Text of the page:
The Black Angel is always happy to promote talented artists from the gothic scene, and present some of their word to our worldwide customers. But we must admit being particularly excited to have the opportunity to introduce you to the exceptional fashion work of Les Incroyables, whose clothing and especially hats are nothing but amazing. We sat down with Felix Weber and Dirk Seegmüller for a little chat about their designs, and why they are angry at cheap clothing brands and the lack of creativity in the current gothic scene. Brace yourselves, here we go:
The Black Angel: Let’s start by introducing Les Incroyables to our customers and visitors, as well as the protagonists behind it, Dirk and Felix.
Felix: Les Incroyables is our Fashion Label which we’ve started in 2007. We have a small collection for her and him including accessories especially hats which got most attention within the past years. Next to the collection we create a lot of individual designs like wedding dresses, stage costumes or evening gowns.
To introduce ourselves, Dirk is a classic career changer who came from office administration to fashion. He also did internships in fashion. I (Felix) studied fashion Design up to the German Diploma at the FH-Trier with a followed Fulbright-scholarship at the F.I.T. New York City which was an awesome experience.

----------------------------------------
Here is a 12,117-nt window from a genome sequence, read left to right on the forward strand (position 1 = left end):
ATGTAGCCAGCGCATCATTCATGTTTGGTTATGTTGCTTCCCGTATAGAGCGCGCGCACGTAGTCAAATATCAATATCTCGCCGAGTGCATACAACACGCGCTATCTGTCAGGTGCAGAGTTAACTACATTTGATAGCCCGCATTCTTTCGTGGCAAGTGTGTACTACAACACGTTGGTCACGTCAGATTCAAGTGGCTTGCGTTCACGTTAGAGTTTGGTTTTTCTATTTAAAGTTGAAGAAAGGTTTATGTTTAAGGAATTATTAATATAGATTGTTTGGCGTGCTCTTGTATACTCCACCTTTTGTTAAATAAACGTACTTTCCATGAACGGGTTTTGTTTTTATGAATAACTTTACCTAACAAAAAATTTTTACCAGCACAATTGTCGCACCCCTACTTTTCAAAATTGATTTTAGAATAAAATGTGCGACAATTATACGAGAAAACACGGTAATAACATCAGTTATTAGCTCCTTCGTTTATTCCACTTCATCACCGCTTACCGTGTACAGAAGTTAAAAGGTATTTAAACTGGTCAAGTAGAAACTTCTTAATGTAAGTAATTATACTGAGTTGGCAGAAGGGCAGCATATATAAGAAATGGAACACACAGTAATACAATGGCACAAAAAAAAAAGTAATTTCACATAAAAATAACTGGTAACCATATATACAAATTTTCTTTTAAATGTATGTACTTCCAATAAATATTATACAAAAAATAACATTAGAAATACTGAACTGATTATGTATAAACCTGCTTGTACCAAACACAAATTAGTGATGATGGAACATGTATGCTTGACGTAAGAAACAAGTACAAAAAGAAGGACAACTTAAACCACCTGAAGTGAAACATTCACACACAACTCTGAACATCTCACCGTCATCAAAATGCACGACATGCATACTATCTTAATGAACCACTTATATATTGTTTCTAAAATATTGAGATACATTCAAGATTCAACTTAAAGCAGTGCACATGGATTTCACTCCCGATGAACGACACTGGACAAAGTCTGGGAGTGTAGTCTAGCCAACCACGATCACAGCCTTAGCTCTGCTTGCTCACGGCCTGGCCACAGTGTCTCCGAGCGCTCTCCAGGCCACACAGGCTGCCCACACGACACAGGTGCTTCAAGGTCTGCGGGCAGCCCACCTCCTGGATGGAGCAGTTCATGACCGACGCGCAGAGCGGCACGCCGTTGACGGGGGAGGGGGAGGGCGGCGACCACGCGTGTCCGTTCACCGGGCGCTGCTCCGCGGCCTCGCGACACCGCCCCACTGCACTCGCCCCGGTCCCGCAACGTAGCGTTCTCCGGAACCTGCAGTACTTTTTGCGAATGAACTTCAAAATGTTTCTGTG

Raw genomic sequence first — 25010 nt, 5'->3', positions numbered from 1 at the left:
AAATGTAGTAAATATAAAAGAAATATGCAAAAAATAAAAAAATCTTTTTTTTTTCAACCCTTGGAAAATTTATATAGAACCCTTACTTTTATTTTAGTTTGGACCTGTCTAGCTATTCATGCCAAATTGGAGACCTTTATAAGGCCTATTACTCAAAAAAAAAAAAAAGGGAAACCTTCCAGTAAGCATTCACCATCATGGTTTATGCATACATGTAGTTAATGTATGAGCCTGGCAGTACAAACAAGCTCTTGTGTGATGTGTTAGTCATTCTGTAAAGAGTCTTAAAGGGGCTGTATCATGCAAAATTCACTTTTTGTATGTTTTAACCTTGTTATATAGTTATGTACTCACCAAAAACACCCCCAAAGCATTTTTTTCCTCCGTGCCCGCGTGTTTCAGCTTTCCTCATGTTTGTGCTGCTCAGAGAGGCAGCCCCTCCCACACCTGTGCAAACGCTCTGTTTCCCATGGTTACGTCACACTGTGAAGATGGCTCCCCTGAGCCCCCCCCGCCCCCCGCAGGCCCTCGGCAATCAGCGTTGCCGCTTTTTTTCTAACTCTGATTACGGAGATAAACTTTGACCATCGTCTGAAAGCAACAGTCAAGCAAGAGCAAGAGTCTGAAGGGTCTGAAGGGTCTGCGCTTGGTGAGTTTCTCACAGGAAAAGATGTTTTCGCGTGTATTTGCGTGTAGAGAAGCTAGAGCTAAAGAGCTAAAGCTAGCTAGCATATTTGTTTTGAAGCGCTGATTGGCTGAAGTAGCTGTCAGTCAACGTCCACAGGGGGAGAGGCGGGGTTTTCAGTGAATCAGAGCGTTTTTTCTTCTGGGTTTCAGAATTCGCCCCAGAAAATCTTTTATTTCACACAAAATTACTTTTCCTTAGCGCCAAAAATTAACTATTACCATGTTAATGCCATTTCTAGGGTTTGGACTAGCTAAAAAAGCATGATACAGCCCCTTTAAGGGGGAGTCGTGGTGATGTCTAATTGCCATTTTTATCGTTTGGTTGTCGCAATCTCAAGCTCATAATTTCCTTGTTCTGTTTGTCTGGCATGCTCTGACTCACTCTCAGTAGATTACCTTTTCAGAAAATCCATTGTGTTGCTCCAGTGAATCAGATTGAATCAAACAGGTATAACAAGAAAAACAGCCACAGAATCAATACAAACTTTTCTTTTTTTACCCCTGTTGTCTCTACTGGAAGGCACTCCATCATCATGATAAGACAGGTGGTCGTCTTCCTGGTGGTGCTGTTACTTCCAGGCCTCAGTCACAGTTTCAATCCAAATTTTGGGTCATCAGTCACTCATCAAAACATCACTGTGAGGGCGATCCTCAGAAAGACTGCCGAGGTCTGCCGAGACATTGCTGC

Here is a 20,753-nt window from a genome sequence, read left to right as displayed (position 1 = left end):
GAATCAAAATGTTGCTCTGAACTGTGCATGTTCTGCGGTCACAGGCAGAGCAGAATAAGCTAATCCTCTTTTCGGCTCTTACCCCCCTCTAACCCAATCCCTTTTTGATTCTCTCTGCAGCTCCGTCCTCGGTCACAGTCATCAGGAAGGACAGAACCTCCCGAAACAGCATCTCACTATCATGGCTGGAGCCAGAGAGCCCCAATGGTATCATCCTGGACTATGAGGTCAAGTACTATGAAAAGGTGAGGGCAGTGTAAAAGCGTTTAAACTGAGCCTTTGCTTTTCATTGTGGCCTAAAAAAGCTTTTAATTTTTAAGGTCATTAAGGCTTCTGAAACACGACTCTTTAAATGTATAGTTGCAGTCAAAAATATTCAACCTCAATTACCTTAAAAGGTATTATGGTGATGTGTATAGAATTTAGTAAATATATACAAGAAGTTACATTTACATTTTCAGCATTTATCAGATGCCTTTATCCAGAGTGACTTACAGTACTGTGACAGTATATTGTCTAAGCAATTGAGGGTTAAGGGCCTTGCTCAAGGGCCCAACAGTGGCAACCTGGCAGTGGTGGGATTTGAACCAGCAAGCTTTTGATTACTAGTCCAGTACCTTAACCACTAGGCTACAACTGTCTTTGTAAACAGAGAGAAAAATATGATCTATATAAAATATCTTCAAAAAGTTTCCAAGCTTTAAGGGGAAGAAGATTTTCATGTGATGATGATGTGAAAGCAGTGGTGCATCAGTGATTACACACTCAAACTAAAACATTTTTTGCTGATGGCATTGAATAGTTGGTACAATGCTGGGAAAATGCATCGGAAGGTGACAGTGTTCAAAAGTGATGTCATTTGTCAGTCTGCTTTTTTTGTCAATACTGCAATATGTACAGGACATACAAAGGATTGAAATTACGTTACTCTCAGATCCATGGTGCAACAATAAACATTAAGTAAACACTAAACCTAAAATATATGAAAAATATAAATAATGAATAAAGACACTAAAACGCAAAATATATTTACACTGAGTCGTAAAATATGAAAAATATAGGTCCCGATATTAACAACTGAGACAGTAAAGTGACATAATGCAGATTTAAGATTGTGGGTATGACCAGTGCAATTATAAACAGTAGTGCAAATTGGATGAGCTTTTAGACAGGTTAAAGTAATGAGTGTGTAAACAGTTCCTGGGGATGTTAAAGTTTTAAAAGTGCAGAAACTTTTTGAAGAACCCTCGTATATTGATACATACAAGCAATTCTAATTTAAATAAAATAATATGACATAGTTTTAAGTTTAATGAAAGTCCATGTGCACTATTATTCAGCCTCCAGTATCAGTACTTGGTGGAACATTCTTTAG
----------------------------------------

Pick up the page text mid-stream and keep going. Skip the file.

We both had a huge interest in fashion and sewing since the early childhood, so when our paths were crossing the route was clear.
The Black Angel: Can you tell us more about how your career in fashion started, and where that passion comes from?
Felix:I already started sewing in primary school because I’ve had very concrete ideas of how I wanted things to look like and my mother said that if I am so picky with it I should do it on my own. Later on Sewing became a hobby and while my education in graphic design I did medieval and fantasy costumes for friends and me. And after some work-experience I decided to study fashion design.
Dirk: I remember that I got an early fascination for the hats of my grandfather, who always used to wear them. Sewing was a hobby to me for a long time but after my education on a different field and a couple of years of work experience I decided to follow my dreams and did an internship in fashion and costume design studio in cologne.